Today, a quiet little island in the Caribbean, St. Eustatius was once a busy duty-free trading island in the 1700’s, with wealthy residents Known to locals as Statia, under the command of the Dutch West India Company, Statia was a duty free neutral trading port, with a large protected harbor sitting right in the middle of British, French and Spanish Caribbean Islands overseen by Fort Oranje. Statia’s economy flourished in the 1700’s from trade and the island became known as “The Golden Rock”.
As a neutral, duty free island, Statia was a bustling island in the 1700’s. Great warehouses were built along the coastline and harbor front. There was a large Jewish population, and a synagogue was built in 1737 with a Jewish Cemetery. Statia merchants sold arms and munitions to anyone that had the money. It was from Statia, that the 13 American Colonies purchased many of the arms and munitions needed to wage the Revolutionary War to win freedom from British Rule. England took this very seriously, and declared war against the Netherlands, sending British war ships, under Admiral George Brydges Rodney to conquer the island, an easy feat. Statia came under British Rule, and the trading commerce on the island came to a screeching halt. Rodney plundered the wealth of the island, and many of the residents fled, which became the beginning of the end of this island as a wealthy and important trading port.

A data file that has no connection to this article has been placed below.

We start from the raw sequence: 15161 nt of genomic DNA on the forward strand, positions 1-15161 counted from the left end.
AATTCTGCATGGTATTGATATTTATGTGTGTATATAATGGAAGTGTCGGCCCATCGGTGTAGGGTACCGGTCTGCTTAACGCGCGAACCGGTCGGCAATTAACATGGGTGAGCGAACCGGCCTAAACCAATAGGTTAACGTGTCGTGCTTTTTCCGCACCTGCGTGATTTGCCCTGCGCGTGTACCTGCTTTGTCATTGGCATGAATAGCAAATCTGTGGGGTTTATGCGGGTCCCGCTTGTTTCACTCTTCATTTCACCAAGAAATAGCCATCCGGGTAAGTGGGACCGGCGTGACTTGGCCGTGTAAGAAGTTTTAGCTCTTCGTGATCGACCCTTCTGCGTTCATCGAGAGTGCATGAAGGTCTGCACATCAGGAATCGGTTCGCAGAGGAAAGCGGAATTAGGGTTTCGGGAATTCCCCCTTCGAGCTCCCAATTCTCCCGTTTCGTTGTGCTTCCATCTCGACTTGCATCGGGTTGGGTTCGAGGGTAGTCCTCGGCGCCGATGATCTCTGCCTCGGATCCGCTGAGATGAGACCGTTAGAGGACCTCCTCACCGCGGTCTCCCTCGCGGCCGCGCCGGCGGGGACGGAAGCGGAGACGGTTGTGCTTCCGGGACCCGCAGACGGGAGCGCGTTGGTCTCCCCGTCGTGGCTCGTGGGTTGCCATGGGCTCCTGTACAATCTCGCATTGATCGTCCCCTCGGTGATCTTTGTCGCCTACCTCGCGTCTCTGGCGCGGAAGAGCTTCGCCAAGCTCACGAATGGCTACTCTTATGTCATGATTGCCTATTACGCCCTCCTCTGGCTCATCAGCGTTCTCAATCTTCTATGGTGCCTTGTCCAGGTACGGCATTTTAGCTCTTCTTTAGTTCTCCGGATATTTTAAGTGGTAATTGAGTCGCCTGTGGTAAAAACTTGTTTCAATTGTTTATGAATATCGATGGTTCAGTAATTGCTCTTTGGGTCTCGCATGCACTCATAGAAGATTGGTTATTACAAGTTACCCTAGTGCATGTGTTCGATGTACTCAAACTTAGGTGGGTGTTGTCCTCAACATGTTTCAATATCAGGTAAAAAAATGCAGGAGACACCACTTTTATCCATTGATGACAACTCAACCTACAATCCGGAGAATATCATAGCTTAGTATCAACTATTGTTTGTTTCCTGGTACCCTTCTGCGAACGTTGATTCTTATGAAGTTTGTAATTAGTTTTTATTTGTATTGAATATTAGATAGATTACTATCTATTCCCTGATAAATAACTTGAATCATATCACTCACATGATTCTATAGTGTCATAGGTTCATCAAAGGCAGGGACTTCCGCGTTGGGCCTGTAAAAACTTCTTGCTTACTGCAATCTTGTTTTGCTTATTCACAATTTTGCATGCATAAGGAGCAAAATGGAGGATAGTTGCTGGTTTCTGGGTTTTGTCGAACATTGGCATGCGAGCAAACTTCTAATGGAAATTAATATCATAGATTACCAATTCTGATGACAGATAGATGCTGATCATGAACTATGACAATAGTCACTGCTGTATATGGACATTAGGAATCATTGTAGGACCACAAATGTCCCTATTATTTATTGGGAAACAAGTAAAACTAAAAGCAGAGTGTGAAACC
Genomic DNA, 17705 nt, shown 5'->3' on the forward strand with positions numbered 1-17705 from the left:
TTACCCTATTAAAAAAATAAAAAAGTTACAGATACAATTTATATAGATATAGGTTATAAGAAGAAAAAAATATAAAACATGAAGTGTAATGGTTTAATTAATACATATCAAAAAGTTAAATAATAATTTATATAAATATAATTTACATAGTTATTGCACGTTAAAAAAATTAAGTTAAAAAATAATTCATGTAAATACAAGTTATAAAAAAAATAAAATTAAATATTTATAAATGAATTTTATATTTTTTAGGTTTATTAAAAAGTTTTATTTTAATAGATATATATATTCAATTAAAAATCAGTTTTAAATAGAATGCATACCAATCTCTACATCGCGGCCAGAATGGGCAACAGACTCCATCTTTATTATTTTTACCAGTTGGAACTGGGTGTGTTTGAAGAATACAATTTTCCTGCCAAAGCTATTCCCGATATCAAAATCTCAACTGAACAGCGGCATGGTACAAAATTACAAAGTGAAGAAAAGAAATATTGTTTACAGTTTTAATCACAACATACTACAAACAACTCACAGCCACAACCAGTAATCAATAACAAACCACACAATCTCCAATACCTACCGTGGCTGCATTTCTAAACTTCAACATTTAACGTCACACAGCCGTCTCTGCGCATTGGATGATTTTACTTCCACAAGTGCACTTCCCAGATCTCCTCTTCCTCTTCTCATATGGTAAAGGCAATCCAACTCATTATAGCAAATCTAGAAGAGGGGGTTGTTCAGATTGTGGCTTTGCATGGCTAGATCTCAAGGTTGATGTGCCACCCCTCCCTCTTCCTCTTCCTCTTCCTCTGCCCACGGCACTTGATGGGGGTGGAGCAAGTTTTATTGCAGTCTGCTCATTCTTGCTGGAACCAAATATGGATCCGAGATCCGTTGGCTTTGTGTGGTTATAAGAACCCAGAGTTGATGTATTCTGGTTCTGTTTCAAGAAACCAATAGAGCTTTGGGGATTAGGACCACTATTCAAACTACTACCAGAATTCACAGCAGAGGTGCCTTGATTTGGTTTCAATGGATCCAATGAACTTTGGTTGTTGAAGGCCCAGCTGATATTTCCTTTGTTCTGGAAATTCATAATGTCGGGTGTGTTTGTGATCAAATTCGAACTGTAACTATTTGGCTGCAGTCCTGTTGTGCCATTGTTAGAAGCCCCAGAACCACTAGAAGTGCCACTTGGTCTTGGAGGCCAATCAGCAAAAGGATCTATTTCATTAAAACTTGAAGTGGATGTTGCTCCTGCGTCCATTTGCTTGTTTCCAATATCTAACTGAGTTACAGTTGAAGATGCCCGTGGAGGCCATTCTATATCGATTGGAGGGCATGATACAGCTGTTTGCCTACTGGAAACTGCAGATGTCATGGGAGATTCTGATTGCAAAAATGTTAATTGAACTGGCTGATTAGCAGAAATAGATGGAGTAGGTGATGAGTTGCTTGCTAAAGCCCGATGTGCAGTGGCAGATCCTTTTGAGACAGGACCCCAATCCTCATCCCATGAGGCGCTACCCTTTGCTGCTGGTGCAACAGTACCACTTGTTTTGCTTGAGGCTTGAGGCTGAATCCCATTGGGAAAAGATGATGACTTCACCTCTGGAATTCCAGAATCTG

Today, an island that once had over 10,000 people, is a very quiet island, with most of the population living between the dormant volcano Quill and Boven Mountain. The only anchorage is next to the main town in which from time to time, there can be a swell from the north depending on winds.
Scuba diving and snorkeling are fantastic around this quiet island, with very little underwater disturbed due to the very few visitors to this island. There are over 200 shipwrecks to be explored underwater, along with artifacts left from the diverse history.
While above water are ruins left from the flourishing 1700’s including many warehouses, the Old Dutch Reform Church and the synagogue. Since falling into ruins, both the synagogue and cemetery have been restored and stabilized; with the synagogue walls, still awaiting a roof. The stabilized walls can be seen today along with the respectfully restored Jewish cemetery sitting next to the communal cemetery.
There are several museums to visit including the Lynch Plantation Museum and the Statia Historical Foundation Museum, along with the Miriam C. Schmidt Botanical Gardens, and the 17th century Fort Oranje.
Today, St. Eustatius is a sleeping little island, many have never heard of. And many have no idea of its busy and illustrious history, nor the role Statia played in providing the ability for the American Colonies to arm themselves and win freedom from England. Certainly, worth a stop on a crewed yacht charter, and time to wander around the island and perhaps snorkel or scuba dive on one of the many shipwrecks that litter the surrounding waters.
For more information visit Northrop-Johnson Yacht Charters